The Hero Invariably tall, lean, white, and ruggedly handsome Has animal magnetism Someone to be obeyed both professionally and personally Sexually proficient and experienced – discovers heroine’s sexuality Affluent and successful ‘since no one dreams of marrying a wimp’ (Mills & Boon). Represents paternal power and a hint of violence Not dangerous or wicked at all, but misunderstood.
The Heroine Beautiful white woman (‘young, spirited and inwardly vulnerable’ – Mills & Boon) Sexually inexperienced Can be an independent working woman and may be ambitious but is concerned with upward mobility (secret desire for the security of marriage) Tormented by uncontrollable urges – women suppress their instincts and are confused by a desirable man’s attentions. These unruly emotions are then expressed as anger (anger as sublimated desire)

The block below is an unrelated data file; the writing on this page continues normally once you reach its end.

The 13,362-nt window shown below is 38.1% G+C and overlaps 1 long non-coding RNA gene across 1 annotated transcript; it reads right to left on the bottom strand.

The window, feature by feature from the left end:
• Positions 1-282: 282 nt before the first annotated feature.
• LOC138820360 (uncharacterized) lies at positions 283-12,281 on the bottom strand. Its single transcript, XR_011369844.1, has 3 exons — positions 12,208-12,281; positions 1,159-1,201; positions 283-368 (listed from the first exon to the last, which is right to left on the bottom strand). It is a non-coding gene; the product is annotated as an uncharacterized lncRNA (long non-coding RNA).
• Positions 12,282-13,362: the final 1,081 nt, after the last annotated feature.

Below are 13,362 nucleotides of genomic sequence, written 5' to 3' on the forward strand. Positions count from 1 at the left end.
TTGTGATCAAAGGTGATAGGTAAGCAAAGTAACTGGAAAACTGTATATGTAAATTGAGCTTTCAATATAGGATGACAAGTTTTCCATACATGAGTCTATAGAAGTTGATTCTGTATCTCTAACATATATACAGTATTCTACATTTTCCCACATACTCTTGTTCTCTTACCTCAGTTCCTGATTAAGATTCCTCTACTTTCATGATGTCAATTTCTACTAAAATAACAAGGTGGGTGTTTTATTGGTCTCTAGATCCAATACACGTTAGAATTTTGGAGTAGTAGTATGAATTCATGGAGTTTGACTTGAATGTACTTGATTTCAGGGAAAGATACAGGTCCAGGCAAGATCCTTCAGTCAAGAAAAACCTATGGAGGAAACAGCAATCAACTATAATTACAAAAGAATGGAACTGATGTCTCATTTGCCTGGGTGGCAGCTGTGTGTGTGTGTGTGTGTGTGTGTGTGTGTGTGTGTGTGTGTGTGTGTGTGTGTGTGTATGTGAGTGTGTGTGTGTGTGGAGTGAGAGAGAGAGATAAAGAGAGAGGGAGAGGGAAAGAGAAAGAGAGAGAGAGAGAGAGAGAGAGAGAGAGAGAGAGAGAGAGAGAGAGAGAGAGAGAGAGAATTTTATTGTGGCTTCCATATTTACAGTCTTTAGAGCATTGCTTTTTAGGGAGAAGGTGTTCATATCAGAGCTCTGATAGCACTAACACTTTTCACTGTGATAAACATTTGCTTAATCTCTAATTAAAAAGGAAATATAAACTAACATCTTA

‘…contradictions within the genre have been intensified by a tendency to consolidate certain feminist agendas for women in the character of a working, independent heroine even whilst disparaging the women’s movement itself, usually through the speeches of the hero.’ Radway, p. 15.
‘”You have delivered your message, and may return to your duties”. I spoke in what I hoped was an authoritative, yet kindly, tone. I didn’t want to be perceived as an ogre to the crew, not on this, my first assignment. Yet the seven other individuals on board must acknowledge my position of command, or it would all end badly. Firm but tempered, that was the key.’ Steamed, p. 15.